All in all, a good deal.

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Wrapping Your Exhaust Headers

Internal combustion engines are said to be air pumps, but that's actually a second order description. In fact, they are heat-actuated devices, depending on air and fuel to generate the heat to make pressure to push down on the piston.

As long as you don't exceed the ability of the component metals of the engine and oil to handle the heat, and don't get so much heat that it causes detonation of the fuel/air mix, the more heat you keep in the motor the better.

Not only do you want to keep heat in the engine, you want the exiting exhaust gases to stay at a high temperature - that's because the higher the temp, the higher the exhaust gas velocity stays going down the tube. And that matters because those gases moving down the pipe create a vacuum at the exhaust port (think of pulling the plunger up on a syringe) which scavenges the cylinder of burnt gases. It can even make a lower pressure in the cylinder, which helps draw in the next intake charge when the intake valve opens.

And for those of you who think about such things, you'll realize that having an exhaust pipe that's too big for the engine is not a good thing. It reduces that scavenging effect because as the exhaust gases expand into the large volume of a bigger pipe they lose their velocity. A big pipe is not always better; it depends on the size of the cylinder it's draining. Depending on the cam to some degree, engines up to about 103ci do best with an inch and three-quarter header.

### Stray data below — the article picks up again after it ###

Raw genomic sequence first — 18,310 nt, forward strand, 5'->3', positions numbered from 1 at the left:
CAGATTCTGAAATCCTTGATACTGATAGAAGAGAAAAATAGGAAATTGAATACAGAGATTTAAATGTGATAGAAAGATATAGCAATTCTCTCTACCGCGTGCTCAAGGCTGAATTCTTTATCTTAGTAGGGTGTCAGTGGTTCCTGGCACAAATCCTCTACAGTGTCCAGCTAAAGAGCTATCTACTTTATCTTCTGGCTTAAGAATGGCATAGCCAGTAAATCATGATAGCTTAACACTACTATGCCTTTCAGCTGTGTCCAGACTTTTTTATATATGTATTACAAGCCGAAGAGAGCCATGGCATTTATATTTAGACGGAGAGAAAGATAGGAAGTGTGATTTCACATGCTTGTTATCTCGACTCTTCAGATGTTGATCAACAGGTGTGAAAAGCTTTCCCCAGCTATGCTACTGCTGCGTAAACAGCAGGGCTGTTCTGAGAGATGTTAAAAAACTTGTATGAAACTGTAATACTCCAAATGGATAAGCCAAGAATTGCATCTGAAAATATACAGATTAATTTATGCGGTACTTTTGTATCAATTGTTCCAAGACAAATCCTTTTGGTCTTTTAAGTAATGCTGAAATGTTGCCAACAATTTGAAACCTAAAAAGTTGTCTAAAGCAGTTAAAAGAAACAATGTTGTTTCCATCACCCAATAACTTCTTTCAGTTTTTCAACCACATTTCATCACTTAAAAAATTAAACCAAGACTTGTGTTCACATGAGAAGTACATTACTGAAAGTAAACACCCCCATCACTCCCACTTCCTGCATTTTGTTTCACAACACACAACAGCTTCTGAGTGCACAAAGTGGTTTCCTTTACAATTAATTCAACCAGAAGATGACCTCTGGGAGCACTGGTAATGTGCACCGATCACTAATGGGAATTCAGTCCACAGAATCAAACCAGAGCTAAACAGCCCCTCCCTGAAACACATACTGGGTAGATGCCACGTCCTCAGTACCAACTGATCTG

A wrapped exhaust will help keep heat in the combustion chamber and exhaust pipes making power, instead of radiating it to air where it makes no power and, gawd help us if AlGore is to be believed, it contributes to global warming.

You can get a lot of the same effect for your pipes by having the inside of them ceramic coated when new. There are also coatings of various types that you can coat your piston tops and combustion chambers with the reject heat, forcing it to stay in the combustion chamber. For the piston, they also add some degree of protection from meltdown.

That's why you see a lot of race bikes with wrapped exhausts; it's not to keep the rider from burning his leg.

If you want to get in touch with one place I know personally does a good job with internal and external coatings, drop by this website.

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Welding ABS Plastic

If your scooter has tupperware parts on it, like fairings, bags, lowers, etc. this tip may be handy for you. It does not work for fiberglass though.

Your parts are black ABS under that paint. You can buy it in sheets of varying thicknesses from plastic supply places; there are several in Seattle, and certainly others can be found on the net. You can also buy ABS rod in from some body shop supply houses. Mostly it'll be white, but that doesn't matter. You'll want 1/8th inch rod.

Like metal, you use heat to weld ABS, only much less, of course. You can use one of two sources. There are heat guns available that have a special tip that focusses the hot draft on a small area.